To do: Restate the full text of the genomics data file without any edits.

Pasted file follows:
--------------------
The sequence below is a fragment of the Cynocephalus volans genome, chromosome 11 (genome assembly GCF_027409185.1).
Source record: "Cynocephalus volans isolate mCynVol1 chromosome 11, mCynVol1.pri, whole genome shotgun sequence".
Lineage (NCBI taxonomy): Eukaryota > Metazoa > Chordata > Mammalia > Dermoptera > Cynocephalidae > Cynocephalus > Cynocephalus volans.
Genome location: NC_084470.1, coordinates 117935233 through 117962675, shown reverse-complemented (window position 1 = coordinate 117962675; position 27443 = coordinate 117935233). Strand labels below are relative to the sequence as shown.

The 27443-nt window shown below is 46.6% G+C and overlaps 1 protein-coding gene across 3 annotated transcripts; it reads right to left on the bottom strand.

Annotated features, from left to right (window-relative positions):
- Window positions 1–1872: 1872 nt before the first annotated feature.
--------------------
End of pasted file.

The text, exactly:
The sequence below is a fragment of the Cynocephalus volans genome, chromosome 11 (genome assembly GCF_027409185.1).
Source record: "Cynocephalus volans isolate mCynVol1 chromosome 11, mCynVol1.pri, whole genome shotgun sequence".
Lineage (NCBI taxonomy): Eukaryota > Metazoa > Chordata > Mammalia > Dermoptera > Cynocephalidae > Cynocephalus > Cynocephalus volans.
Genome location: NC_084470.1, coordinates 117935233 through 117962675, shown reverse-complemented (window position 1 = coordinate 117962675; position 27443 = coordinate 117935233). Strand labels below are relative to the sequence as shown.

The 27443-nt window shown below is 46.6% G+C and overlaps 1 protein-coding gene across 3 annotated transcripts; it reads right to left on the bottom strand.

Annotated features, from left to right (window-relative positions):
- Window positions 1–1872: 1872 nt before the first annotated feature.